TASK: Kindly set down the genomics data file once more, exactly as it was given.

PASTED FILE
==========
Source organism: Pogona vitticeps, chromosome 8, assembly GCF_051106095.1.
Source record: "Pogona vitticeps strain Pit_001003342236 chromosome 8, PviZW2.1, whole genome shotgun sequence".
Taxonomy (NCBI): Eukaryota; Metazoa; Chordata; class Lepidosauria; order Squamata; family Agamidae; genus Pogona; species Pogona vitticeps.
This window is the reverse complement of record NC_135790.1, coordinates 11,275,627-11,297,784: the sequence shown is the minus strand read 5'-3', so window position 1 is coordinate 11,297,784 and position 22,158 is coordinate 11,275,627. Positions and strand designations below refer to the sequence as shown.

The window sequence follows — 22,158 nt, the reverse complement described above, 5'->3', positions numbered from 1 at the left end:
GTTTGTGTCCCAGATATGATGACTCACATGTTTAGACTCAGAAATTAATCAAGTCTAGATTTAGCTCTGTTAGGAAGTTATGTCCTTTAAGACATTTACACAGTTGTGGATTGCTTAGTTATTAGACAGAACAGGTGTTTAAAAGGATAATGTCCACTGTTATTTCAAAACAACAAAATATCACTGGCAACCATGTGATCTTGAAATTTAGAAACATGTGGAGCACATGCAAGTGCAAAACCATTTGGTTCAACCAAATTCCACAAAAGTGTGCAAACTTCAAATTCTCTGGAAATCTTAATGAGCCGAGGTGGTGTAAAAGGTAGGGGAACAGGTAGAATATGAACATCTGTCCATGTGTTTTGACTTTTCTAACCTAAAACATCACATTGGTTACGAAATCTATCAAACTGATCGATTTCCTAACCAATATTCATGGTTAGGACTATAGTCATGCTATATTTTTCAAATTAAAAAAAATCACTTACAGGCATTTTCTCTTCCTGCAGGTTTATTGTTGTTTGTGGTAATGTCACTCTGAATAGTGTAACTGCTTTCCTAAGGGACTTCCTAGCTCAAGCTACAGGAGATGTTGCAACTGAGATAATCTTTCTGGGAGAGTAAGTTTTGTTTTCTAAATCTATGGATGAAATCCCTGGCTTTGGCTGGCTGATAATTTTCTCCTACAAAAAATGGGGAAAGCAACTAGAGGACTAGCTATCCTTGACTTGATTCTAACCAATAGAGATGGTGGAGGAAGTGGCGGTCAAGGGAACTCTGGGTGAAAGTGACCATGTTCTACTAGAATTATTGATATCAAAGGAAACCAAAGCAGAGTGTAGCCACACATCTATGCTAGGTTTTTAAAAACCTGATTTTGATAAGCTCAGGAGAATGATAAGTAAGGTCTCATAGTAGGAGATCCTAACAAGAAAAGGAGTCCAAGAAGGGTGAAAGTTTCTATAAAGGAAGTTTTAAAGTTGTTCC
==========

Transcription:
Source organism: Pogona vitticeps, chromosome 8, assembly GCF_051106095.1.
Source record: "Pogona vitticeps strain Pit_001003342236 chromosome 8, PviZW2.1, whole genome shotgun sequence".
Taxonomy (NCBI): Eukaryota; Metazoa; Chordata; class Lepidosauria; order Squamata; family Agamidae; genus Pogona; species Pogona vitticeps.
This window is the reverse complement of record NC_135790.1, coordinates 11,275,627-11,297,784: the sequence shown is the minus strand read 5'-3', so window position 1 is coordinate 11,297,784 and position 22,158 is coordinate 11,275,627. Positions and strand designations below refer to the sequence as shown.

The window sequence follows — 22,158 nt, the reverse complement described above, 5'->3', positions numbered from 1 at the left end:
GTTTGTGTCCCAGATATGATGACTCACATGTTTAGACTCAGAAATTAATCAAGTCTAGATTTAGCTCTGTTAGGAAGTTATGTCCTTTAAGACATTTACACAGTTGTGGATTGCTTAGTTATTAGACAGAACAGGTGTTTAAAAGGATAATGTCCACTGTTATTTCAAAACAACAAAATATCACTGGCAACCATGTGATCTTGAAATTTAGAAACATGTGGAGCACATGCAAGTGCAAAACCATTTGGTTCAACCAAATTCCACAAAAGTGTGCAAACTTCAAATTCTCTGGAAATCTTAATGAGCCGAGGTGGTGTAAAAGGTAGGGGAACAGGTAGAATATGAACATCTGTCCATGTGTTTTGACTTTTCTAACCTAAAACATCACATTGGTTACGAAATCTATCAAACTGATCGATTTCCTAACCAATATTCATGGTTAGGACTATAGTCATGCTATATTTTTCAAATTAAAAAAAATCACTTACAGGCATTTTCTCTTCCTGCAGGTTTATTGTTGTTTGTGGTAATGTCACTCTGAATAGTGTAACTGCTTTCCTAAGGGACTTCCTAGCTCAAGCTACAGGAGATGTTGCAACTGAGATAATCTTTCTGGGAGAGTAAGTTTTGTTTTCTAAATCTATGGATGAAATCCCTGGCTTTGGCTGGCTGATAATTTTCTCCTACAAAAAATGGGGAAAGCAACTAGAGGACTAGCTATCCTTGACTTGATTCTAACCAATAGAGATGGTGGAGGAAGTGGCGGTCAAGGGAACTCTGGGTGAAAGTGACCATGTTCTACTAGAATTATTGATATCAAAGGAAACCAAAGCAGAGTGTAGCCACACATCTATGCTAGGTTTTTAAAAACCTGATTTTGATAAGCTCAGGAGAATGATAAGTAAGGTCTCATAGTAGGAGATCCTAACAAGAAAAGGAGTCCAAGAAGGGTGAAAGTTTCTATAAAGGAAGTTTTAAAGTTGTTCC